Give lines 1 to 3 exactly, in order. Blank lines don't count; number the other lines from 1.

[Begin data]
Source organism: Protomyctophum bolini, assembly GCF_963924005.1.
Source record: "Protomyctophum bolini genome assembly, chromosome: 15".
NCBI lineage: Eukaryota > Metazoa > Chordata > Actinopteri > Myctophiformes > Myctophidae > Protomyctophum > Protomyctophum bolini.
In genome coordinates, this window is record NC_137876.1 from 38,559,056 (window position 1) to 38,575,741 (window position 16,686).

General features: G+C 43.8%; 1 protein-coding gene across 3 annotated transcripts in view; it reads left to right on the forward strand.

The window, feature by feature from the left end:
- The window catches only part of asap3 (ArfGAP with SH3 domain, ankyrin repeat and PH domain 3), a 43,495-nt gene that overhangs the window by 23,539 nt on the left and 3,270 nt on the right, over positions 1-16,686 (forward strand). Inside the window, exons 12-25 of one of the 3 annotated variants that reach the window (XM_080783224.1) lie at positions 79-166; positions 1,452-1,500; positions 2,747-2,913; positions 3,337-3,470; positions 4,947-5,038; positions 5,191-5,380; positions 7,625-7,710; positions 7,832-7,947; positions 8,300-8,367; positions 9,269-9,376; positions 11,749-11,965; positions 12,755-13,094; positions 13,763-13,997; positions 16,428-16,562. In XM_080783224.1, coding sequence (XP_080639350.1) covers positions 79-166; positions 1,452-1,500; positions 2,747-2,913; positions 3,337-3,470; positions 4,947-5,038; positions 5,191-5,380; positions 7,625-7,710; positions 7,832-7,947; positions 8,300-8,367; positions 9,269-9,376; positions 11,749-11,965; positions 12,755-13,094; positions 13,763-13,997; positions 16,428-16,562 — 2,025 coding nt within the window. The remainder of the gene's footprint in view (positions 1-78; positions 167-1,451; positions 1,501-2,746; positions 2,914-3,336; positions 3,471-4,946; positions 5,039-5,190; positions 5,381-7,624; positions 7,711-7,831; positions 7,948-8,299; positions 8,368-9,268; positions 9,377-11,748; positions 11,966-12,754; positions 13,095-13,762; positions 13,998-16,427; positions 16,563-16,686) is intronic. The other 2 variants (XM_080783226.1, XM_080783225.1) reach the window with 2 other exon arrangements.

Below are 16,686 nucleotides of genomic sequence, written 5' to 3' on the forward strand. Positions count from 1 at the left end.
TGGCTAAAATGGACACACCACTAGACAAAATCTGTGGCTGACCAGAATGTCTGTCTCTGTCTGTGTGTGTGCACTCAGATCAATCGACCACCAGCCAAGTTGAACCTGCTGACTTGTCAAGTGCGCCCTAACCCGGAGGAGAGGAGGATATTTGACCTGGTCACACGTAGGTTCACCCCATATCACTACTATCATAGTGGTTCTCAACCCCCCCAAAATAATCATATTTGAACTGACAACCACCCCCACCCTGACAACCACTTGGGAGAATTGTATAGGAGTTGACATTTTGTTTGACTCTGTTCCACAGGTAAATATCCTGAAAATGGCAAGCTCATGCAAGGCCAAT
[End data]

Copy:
Source organism: Protomyctophum bolini, assembly GCF_963924005.1.
Source record: "Protomyctophum bolini genome assembly, chromosome: 15".
NCBI lineage: Eukaryota > Metazoa > Chordata > Actinopteri > Myctophiformes > Myctophidae > Protomyctophum > Protomyctophum bolini.